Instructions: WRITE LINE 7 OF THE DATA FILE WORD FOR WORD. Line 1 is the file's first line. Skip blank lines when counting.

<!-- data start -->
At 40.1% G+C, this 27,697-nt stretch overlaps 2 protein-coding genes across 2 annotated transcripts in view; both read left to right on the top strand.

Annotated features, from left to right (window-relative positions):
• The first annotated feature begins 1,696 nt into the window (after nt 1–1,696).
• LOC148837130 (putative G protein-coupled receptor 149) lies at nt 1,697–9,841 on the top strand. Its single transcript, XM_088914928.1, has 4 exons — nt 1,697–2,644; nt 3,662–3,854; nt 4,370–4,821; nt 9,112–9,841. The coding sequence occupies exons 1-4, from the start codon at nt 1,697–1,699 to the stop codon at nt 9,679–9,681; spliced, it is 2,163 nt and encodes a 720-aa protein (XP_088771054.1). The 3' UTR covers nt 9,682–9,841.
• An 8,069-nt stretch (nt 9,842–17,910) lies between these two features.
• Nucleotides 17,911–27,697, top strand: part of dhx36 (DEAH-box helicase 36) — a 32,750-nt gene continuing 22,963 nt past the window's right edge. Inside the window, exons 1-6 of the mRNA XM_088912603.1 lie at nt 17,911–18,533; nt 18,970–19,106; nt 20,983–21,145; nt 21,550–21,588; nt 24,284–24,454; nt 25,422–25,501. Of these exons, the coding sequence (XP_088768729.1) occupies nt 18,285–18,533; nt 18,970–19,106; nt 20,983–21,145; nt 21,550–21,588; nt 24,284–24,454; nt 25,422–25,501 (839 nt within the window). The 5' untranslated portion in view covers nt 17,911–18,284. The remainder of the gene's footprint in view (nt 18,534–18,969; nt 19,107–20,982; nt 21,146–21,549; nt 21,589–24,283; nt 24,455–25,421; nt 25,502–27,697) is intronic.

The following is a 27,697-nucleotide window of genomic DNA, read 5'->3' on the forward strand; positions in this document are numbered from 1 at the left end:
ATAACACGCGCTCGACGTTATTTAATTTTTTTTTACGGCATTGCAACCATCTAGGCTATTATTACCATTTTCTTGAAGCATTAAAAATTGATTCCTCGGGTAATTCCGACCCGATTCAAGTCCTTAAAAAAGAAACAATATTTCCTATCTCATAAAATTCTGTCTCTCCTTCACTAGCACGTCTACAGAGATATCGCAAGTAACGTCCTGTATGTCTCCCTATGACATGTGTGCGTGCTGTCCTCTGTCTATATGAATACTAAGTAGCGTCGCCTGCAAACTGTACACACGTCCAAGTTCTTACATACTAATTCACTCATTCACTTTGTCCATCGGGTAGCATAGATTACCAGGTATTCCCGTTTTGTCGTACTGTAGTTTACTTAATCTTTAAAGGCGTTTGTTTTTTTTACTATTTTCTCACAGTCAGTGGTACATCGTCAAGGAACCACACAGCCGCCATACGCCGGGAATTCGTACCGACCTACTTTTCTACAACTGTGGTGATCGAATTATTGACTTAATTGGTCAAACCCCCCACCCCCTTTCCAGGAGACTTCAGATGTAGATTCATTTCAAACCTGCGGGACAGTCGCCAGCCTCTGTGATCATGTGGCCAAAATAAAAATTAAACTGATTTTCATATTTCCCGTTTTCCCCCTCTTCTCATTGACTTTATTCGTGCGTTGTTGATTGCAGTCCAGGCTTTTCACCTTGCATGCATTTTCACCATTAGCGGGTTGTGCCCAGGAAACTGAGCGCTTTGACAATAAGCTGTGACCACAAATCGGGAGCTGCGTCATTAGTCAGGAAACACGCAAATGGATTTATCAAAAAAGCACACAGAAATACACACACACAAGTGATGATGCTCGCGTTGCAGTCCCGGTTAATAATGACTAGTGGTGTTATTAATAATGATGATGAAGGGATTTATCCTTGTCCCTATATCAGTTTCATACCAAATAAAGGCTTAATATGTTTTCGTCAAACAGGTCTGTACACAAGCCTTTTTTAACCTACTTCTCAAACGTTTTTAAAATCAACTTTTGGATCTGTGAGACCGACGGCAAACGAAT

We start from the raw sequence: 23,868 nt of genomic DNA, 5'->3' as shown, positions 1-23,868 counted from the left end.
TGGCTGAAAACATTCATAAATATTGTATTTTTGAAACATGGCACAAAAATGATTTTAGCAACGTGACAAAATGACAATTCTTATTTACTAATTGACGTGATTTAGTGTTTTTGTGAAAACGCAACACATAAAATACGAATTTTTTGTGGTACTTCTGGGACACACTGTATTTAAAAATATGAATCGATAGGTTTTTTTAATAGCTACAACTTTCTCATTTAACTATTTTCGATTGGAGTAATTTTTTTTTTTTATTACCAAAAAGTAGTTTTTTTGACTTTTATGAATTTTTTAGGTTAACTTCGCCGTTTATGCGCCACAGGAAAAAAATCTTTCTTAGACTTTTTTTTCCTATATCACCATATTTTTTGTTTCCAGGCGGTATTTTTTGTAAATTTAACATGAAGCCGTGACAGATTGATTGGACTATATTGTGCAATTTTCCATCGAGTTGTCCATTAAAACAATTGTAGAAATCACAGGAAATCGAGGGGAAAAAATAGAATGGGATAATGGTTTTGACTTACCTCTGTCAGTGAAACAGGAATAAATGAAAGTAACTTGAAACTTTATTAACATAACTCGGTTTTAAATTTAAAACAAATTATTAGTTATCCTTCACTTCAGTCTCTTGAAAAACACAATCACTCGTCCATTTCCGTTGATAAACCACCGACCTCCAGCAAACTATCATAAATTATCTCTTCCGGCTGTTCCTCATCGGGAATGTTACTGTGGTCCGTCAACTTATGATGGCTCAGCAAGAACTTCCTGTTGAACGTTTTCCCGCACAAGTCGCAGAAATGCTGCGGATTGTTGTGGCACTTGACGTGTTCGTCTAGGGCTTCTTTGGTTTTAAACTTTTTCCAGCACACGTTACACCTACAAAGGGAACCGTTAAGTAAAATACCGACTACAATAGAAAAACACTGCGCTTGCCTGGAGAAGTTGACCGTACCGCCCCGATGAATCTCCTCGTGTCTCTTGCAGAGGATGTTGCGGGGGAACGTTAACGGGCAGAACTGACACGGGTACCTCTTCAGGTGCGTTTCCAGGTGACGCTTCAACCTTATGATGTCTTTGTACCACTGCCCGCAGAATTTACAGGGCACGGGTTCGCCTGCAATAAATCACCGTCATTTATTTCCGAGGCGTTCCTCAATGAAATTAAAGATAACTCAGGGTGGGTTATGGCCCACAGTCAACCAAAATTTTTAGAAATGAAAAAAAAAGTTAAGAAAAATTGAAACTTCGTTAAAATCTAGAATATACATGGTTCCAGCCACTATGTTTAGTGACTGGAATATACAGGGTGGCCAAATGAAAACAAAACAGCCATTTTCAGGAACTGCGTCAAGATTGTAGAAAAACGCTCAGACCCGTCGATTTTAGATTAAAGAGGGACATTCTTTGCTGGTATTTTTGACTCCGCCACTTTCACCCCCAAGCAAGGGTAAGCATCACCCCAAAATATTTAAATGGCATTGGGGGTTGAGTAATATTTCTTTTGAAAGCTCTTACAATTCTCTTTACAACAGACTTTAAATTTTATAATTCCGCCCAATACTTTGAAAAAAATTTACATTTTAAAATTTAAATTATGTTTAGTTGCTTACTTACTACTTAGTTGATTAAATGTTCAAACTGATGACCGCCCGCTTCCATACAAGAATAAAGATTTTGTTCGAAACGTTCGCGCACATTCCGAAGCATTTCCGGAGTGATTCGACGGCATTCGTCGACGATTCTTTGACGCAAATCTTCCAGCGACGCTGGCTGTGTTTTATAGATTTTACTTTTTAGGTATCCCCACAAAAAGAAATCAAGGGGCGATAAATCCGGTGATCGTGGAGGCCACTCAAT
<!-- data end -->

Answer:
The following is a 27,697-nucleotide window of genomic DNA, read 5'->3' on the forward strand; positions in this document are numbered from 1 at the left end: